From the Ibadan Semi-urban Local Government areas, the following LCDAs were created. Out of Akinyele Local Government area, Akinyele South LCDA and Akinyele East LCDA were created.



Until 1970, Ibadan was the largest city in Sub-Saharan Africa by surface area.[6] In 1952, it was estimated that the total area of the city was approximately 103.8 km2[14] However, only 36.2 km2 was built up. This meant that the remaining 67 km2 were devoted to non-urban uses, such as farmlands, river floodplains, forest reserves and water bodies. These “non-urban land uses” disappeared in the 1960s: an aerial photograph in 1973 revealed that the urban landscape had completely spread over about 100 km2. The land area increased from 136 km2 in 1981 to 210–240 km2 in 1988-89 (Areola, 1994: 101). By the year 2000, it is estimated that Ibadan covered 400 km2.[15] The growth of the built-up area during the second half of the 20th century (from 40 km2 in the 1950s to 250 km2 in the 1990s) shows clearly that there has been an underestimate of the total growth of the city. In the 1980s, the Ibadan-Lagos expressway generated the greatest urban sprawl (east and north of the city), followed by the Eleiyele expressway (west of the city). Since then, Ibadan city has spread further into the neighbouring local government areas of Akinyele and Egbeda in particular.

Places of worshipEdit

Among the places of worship, there are Christian churches and temples: Church of Nigeria (Anglican Communion), Presbyterian Church of Nigeria (World Communion of Reformed Churches), Nigerian Baptist Convention (Baptist World Alliance), Living Faith Church Worldwide, Redeemed Christian Church of God,The Covenant Nation, Assemblies of God, Seventh-day Adventist Church, Roman Catholic Archdiocese of Ibadan (Catholic Church), some Pentecostal churches, and Muslim mosques.[16]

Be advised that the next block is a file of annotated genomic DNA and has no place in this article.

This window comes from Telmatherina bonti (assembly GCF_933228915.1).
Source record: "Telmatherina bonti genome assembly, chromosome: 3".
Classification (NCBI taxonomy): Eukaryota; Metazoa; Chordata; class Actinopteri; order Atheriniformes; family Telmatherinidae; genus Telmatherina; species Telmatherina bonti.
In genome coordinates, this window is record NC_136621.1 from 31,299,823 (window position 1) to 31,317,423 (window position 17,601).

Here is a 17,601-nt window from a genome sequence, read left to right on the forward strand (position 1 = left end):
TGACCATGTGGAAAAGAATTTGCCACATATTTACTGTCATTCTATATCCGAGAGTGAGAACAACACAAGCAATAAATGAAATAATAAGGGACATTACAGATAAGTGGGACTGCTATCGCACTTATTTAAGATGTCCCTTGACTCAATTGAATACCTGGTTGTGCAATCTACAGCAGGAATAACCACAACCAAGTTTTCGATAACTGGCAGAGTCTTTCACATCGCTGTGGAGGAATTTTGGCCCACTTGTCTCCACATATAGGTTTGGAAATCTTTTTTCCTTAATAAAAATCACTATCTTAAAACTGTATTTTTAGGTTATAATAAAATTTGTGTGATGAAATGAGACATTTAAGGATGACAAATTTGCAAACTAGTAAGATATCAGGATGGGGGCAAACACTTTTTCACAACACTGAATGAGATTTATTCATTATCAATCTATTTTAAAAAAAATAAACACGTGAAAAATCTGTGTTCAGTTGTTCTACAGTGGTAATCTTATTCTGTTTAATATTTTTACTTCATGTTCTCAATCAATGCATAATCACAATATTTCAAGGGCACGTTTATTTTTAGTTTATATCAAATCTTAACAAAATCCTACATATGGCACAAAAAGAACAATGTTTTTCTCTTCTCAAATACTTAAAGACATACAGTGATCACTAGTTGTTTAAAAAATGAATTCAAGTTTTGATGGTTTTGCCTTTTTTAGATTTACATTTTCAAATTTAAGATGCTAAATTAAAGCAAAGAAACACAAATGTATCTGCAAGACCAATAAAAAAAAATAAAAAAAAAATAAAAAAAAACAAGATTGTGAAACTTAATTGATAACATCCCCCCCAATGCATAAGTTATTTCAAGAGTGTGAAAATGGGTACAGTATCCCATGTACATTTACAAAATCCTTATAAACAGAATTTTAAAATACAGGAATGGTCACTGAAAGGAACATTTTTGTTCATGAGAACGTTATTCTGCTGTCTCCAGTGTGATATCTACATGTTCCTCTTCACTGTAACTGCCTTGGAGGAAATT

The best method to move about the city is to use reference points and notable landmarks[citation needed].

Front view of Mapo Hall, Ibadan

Dugbe district is the commercial nerve centre of Ibadan. This is where many banks have one or more branches. The south west regional office of the Central Bank of Nigeria is at Dugbe. Also at Dugbe is the Cocoa House,[17] Nigeria's first skyscraper.

Cocoa House, Ibadan

It is one of the few skyscrapers in the city and is at the hub of Ibadan's commercial centre. The Cocoa house is the headquarters for the Oodua Investment Company co-owned by all south-western states.[18] Other tall buildings around Dugbe axis include Femi Johnson glass house, CBN building, United Bank for Africa, Oxford building, Federal Radio Corporation of Nigeria's Building, among others.

There is a museum in the building of the Institute of African Studies, which exhibits several remarkable pre-historic bronze carvings and statues. The city has several well stocked libraries, and is home to the first television station in Africa. The city has two zoological gardens, one located within the University of Ibadan and another at Agodi Gardens which also contains a botanical garden, swimming pool and leisure spots.

Bower Memorial Tower

The Bower Memorial Tower[19] to the east on Oke Aàre (Aare's Hill) ("Aare" in Yoruba means commander-in-chief or generalissimo), which can be seen from practically any point in the city; it also provides an excellent view of the whole city from the top. Other attractions include Mapo Hall[20] – the colonial style city hall – perched on top of a hill, "Oke Mapo," Mapo Hill ("oke" is hill in Yoruba), the Trans-Wonderland amusement park, the cultural centre Mokola and the Obafemi Awolowo Stadium (formerly Liberty Stadium). The first citadel of higher learning, University of Ibadan (formerly the University College of Ibadan), the Obafemi Awolowo Hall in the University of Ibadan is said to be one of the tallest and largest hostel[21] in West Africa. The first teaching hospital in Nigeria, University College Hospital, were both built in this ancient city. Ibadan is also home to the Shooting Stars FC – a professional Football Club also known as 3SC.

There are some good golf courses: the Ibadan Golf Club is a large 18-hole challenge and the Barracks course has just been extended to 18 holes. The most challenging[22] and exclusive is the 9-hole IITA Golf Club based on the 1,000 hectare premises of IITA.


Ibadan is host to Nigeria's premier higher institution of learning, The University of Ibadan. Established as a college of the University of London in 1948, and later converted into an autonomous university in 1962, it has the distinction of being one of the premier educational institutions in Africa[citation needed]. Other higher educational institutions in the city include; The Polytechnic, Ibadan, Lead City University, Koladaisi University, Federal college of Animal health and Production Technology, Federal College of Forestry, Highland College of Technology, Samonda, Federal School of Statistics, Federal Cooperative College, Tower Polytechnic, Ibadan, Ibadan City Polytechnic, Citigate Polytechnic, NIIT University among others.